"Healing is bringing mercy and Awareness
into that which we have held in judgment and fear."
Who Dies?: An Investigation of Conscious Living and Conscious Dying
As the legendary Zen Master, Suzuki Roshi, once said, " Life is like stepping onto a boat that is about to sail out to sea and sink." The moment we are born, we're headed on a trajectory that ends in death. What happens at the end point may be a Grand Mystery. Yet, one thing is pretty obvious: Life itself is a terminal condition.
In mainstream society today, it seems that most folks assiduously avoid bringing that aspect of our shared human condition into the their awareness. Until their boat (or that of a loved one) is about to sink -- or sinks -- most of us don't seem to want to rock that boat. We don't want to face the sinking feeling that may emerge.
Yet, until we actually face death's inevitability, it may not be possible to engage our lives fully and directly with an open heart and clear mind. We'll always be somewhat haunted, skating over the thin ice of our own subconscious fear of one of the truths of our existence. IMHO, this is no way to live.
Buddhism makes no bones about this.
If you are going to perceive the truth of our existence, death has to be acknowledged. In the Theravadan tradition, Asian teachers still cite the Satipatthana Sutta of the Pali Canon, and sometimes send monks off to meditate on corpses at the charnel grounds to practice. That may be a bit hard core for Western practitioners who, unlike their Asian counterparts, live in a society that shields us from the reality of death as much as possible.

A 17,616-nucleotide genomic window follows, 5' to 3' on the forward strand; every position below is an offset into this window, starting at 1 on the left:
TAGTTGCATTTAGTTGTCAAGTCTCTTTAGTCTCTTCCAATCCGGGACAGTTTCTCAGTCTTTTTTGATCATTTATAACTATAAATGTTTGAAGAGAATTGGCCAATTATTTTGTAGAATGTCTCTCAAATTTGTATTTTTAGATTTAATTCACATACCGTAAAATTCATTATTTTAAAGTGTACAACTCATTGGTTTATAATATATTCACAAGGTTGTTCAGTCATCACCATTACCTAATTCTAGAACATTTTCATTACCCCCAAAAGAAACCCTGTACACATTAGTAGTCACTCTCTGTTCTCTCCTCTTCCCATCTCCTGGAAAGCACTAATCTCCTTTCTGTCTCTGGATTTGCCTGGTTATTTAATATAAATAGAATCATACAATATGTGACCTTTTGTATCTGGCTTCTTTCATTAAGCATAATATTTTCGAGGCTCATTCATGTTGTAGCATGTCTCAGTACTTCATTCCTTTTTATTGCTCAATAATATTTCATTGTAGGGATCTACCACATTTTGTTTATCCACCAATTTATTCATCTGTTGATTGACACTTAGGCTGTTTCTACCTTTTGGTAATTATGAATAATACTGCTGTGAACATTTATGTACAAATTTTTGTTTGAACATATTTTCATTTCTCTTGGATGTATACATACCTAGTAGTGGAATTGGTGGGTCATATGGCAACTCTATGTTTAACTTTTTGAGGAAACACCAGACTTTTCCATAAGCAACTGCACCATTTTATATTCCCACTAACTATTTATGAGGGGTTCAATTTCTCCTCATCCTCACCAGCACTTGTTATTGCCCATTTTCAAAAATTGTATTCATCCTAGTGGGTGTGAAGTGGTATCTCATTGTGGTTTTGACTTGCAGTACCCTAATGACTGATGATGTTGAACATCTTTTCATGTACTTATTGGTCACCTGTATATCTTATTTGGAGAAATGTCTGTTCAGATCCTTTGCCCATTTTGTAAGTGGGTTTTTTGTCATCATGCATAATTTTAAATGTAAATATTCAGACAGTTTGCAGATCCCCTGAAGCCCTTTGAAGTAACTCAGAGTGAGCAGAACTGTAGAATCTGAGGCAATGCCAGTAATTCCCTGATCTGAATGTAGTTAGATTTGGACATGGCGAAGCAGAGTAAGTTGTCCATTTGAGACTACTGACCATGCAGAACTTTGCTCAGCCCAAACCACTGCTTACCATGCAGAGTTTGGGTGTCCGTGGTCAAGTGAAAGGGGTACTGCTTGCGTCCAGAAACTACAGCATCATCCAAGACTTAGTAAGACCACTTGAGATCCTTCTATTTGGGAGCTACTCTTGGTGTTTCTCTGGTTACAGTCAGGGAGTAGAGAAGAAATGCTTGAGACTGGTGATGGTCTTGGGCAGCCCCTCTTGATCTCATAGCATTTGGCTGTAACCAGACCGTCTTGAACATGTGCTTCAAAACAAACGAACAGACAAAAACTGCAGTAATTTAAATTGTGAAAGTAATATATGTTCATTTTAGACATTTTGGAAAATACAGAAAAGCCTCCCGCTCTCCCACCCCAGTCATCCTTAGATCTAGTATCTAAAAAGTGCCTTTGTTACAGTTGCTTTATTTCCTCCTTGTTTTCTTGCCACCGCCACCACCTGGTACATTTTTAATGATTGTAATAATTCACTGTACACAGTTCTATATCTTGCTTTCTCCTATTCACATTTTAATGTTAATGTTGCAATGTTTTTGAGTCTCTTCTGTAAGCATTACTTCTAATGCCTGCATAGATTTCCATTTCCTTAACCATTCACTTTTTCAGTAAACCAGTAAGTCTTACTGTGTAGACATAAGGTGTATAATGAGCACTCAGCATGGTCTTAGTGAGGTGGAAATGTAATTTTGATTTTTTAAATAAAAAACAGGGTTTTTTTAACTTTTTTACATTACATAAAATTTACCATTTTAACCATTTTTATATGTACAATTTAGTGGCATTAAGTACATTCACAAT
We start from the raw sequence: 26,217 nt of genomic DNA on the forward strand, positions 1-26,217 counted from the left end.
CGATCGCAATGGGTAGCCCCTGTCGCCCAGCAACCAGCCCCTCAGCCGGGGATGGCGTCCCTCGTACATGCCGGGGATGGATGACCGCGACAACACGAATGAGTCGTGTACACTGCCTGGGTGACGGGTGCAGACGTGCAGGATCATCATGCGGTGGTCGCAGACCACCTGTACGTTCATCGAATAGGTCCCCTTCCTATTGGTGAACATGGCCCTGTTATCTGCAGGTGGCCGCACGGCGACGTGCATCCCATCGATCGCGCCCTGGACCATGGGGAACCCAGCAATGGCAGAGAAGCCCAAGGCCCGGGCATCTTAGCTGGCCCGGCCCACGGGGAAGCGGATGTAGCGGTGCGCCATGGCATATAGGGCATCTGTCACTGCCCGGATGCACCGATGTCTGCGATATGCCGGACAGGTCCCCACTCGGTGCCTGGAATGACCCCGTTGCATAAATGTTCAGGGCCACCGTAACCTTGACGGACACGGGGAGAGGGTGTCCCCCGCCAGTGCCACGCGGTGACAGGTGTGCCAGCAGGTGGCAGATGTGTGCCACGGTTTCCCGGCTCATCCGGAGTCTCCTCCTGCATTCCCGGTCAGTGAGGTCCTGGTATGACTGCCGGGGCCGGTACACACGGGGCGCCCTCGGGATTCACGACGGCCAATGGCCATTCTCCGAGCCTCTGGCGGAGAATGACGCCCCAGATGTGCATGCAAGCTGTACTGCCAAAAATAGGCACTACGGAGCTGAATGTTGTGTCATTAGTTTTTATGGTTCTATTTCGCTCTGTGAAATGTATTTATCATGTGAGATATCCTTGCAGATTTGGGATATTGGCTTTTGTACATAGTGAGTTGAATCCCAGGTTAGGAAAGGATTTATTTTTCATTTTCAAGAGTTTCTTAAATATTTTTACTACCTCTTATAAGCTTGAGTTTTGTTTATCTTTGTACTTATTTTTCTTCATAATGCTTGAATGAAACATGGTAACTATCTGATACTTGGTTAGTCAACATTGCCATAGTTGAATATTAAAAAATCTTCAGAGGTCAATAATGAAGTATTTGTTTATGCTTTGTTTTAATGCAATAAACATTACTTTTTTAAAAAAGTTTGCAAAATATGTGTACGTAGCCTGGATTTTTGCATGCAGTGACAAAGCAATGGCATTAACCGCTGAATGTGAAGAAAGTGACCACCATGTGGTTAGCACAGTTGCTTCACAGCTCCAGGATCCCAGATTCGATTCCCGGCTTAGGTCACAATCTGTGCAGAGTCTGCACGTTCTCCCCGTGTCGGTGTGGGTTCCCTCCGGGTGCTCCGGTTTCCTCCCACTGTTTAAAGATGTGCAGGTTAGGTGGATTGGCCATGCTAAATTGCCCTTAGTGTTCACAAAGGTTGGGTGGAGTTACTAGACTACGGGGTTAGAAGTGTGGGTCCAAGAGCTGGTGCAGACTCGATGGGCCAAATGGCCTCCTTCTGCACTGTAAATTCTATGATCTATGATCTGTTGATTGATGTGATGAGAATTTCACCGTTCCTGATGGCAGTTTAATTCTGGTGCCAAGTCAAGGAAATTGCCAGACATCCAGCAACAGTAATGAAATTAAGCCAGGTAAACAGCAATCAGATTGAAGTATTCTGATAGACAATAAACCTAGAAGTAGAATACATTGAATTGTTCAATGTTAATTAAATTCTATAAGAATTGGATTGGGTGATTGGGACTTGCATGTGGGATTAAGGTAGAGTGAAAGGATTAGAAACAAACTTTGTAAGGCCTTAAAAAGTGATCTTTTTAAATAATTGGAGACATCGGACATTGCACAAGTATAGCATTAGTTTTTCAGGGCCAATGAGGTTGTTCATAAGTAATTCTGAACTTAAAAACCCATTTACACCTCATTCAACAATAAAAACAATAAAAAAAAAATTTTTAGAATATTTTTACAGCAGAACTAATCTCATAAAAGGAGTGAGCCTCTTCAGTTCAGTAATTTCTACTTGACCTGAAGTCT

The Mahayana traditions also call for a focus on death. A recognition of the inescapability of death is one of the Four Reminders in the preliminary contemplations seen as necessary to begin the Lojong Trainings of Tibetan Buddhism. The inevitability of death is also one of the Five Remembrances chanted regularly in Zen services.
So what is the deal here? Why is an awareness of our inevitable demise so important?
Time to Get Serious
I've found that if we are fully willing to accept and embrace the absolute finitude of our individual life, the Exquisite Preciousness of Life comes into clear focus. This connection with the truth of the matter can free us to experience the heart's natural wisdom. In the spaciousness of this larger perspective, things get clearer. As Carlos Casteneda's Yaqui Shaman, Don Juan, observed, "an immense amount of pettiness is dropped." Moment to moment, we are less likely to create mountains out of molehills. This certainly brings a greater ease to our lives.
As Practice deepens, this clarity may also include getting in touch with the sense of purpose and meaning that rings silently in each person's Heart of Hearts. When we deeply understand that our life is finite (at least as human beings with bodies and individual egos), we may get a clearer view of what we are here to do.
How cool is that?
The Real Deal
|Day of the Dead Celebration in Mexico City|
gentleness -- and patience, we will have the opportunity to see directly that our lives, as fragile and finite as they may be, are our direct connection to the incredible majesty and infinite miracle of Life itself.
Face to face with its ineffable but undeniable Presence, we may realize that although who we think we are will certainly die, who we are is inseparable from the One Love that shines on throughout space and time.
It just takes Practice.